I am excited to be teaching classroom guidance lessons to all our kindergarten classrooms. Beginning the first week in September, I will teach a series of six weekly guidance lessons with each kindergarten class. Each lesson is thirty minutes long. I will return to each kindergarten classroom during the second week in February to do a guidance lesson on friendship. I will teach a final kindergarten guidance lesson in June, which will help students transition to the next school year.
The following is an outline of the six week kindergarten guidance program:
Week 1: Getting to know you
In this session the goals are to get to know the students, for them to get to know us the school counselors and to identify other "helpers" in the school. We also talk briefly about what it's like being in a new school, as well as what it's like to ride the bus and strategies for dealing with "bus problems".
Week 2: Feelings
This lesson is designed to introduce students to the concept of feelings and feeling words. We brainstorm feeling words with the children and talk about facial expressions and body language that accompanies certain feelings. We also talk about the importance of understanding how other people feel.
Week 3: "I feel" Messages
This is an important concept for all of Lunt School. We teach it at the kindergarten level as well as in first and second grades. An "I feel " message is a way for a person to tell someone else how they feel about something without blaming or threatening. During this lesson, students learn the different components of an "I feel" message, how and when to give an "I feel" message, and how to respond when someone gives them an "I feel" message. (See the Conflict Resolution page for more information on building an "I feel" message)
Week 4: "I feel" Messages Continued
Two weeks are dedicated to "I" messages to ensure that the children understand how to use them. During this lesson students will practice giving and receiving "I feel" messages through role play.
Week 5: Body Safety
This session will be taught using a book entitled Uncle Willy's Tickles, which is a story about a child who feels uncomfortable when his favorite Uncle tickles him too much. The goal for this lesson is to help children understand that they can say "no" sometimes, and when that might be appropriate.
Week 6: Individual Differences
This final session of our initial six week unit is dedicated to the concept that we are all alike and different in many ways. The goal of this lesson is to help students develop an understanding and appreciation that everyone is different in some way.
Week 7: Friendship
This lesson is usually presented during the month of February. We read a book about friendship and then discuss why we need friends, what makes a good friend, and how to be a good friend. Students will then draw a picture of what makes them a good friend.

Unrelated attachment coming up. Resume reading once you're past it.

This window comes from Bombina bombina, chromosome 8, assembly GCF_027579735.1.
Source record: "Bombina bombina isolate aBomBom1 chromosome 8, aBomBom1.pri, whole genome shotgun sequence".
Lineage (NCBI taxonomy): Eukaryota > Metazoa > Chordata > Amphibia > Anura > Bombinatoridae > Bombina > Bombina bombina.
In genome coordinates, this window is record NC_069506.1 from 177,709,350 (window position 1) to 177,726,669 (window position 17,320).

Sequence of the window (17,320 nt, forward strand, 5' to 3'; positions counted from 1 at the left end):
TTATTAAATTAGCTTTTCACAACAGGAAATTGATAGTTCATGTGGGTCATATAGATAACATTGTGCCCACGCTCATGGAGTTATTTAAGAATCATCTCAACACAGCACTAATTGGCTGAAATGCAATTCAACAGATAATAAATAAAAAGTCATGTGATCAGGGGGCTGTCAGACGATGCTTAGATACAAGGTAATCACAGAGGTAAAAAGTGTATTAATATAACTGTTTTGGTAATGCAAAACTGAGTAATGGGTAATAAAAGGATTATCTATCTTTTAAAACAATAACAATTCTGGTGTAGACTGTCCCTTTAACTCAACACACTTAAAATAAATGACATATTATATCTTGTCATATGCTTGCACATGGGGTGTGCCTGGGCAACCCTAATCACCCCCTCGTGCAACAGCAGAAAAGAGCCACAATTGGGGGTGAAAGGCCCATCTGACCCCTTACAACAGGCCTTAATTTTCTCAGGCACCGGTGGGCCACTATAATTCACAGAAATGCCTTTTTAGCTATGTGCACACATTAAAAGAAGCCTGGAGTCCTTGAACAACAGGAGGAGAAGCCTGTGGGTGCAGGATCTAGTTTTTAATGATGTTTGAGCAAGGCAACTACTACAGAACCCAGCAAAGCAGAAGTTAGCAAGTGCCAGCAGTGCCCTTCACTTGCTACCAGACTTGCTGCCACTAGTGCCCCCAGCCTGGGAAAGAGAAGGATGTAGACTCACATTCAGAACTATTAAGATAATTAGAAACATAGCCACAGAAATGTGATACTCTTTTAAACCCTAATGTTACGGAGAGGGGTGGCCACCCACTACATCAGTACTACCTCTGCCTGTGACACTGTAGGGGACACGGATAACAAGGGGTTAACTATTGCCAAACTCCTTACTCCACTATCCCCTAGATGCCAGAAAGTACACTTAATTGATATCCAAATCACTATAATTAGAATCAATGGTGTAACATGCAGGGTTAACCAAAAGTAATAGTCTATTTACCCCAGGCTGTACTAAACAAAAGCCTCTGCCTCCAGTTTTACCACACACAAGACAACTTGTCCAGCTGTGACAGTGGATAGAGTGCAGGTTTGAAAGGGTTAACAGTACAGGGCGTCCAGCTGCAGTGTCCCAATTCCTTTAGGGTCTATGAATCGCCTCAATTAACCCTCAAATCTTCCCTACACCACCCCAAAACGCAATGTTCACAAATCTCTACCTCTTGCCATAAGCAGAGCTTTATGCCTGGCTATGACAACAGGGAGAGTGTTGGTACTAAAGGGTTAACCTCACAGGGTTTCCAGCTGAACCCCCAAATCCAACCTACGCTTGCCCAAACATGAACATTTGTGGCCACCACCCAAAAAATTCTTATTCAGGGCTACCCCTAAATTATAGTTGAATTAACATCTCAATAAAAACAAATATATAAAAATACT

Week 8: Transition to 1st Grade/Next Year
The goal of this lesson is to help students transition from kindergarten to 1st grade, or "next year". We talk about the things that will be the same next year (the school nurse, the gym, the music room and teacher, the art room and teacher, the guidance room and counselors, the principal, etc), and what will be different (different classroom, different teacher, classmates, full day of school, lunch in the cafeteria, recess with a lot more kids, learning new things, home work, etc). We give students a tour of the school so they can see where the 1st grade classrooms are located, and we take students into at least one 1st grade classroom. We close by discussing what they noticed during the tour, what surprised them, and what they are most excited about. We also discuss any concerns or fears that might be brought up by students, as well as any questions they might have.
First Grade GuidanceI will begin teaching classroom guidance lessons in September. I teach one guidance lesson per month to each first grade classroom throughout the school year.
Guidance Lesson #1 (September): Introductions/Getting to know you
I will present our first guidance lesson to first grade classrooms during the first two weeks of September. During this lesson I will introduce myself to students, discuss first grade guidance, and we meet the first grade students. We also read the book Ish by Peter H. Reynolds, which is trying your best and not worrying about being "perfect." Students then make an "ish-ful" drawing of something they like to do, and they have to then find a classmate who likes to do the same thing. We make it clear that it's ok if they can't find someone else who likes to do the same thing - having different interests is a great way to learn from each other. This activity is a fun way for students to get to know each other, and a fun way for them to get to know us.
Guidance Lesson #2 (October): Conflict Resolution Strategies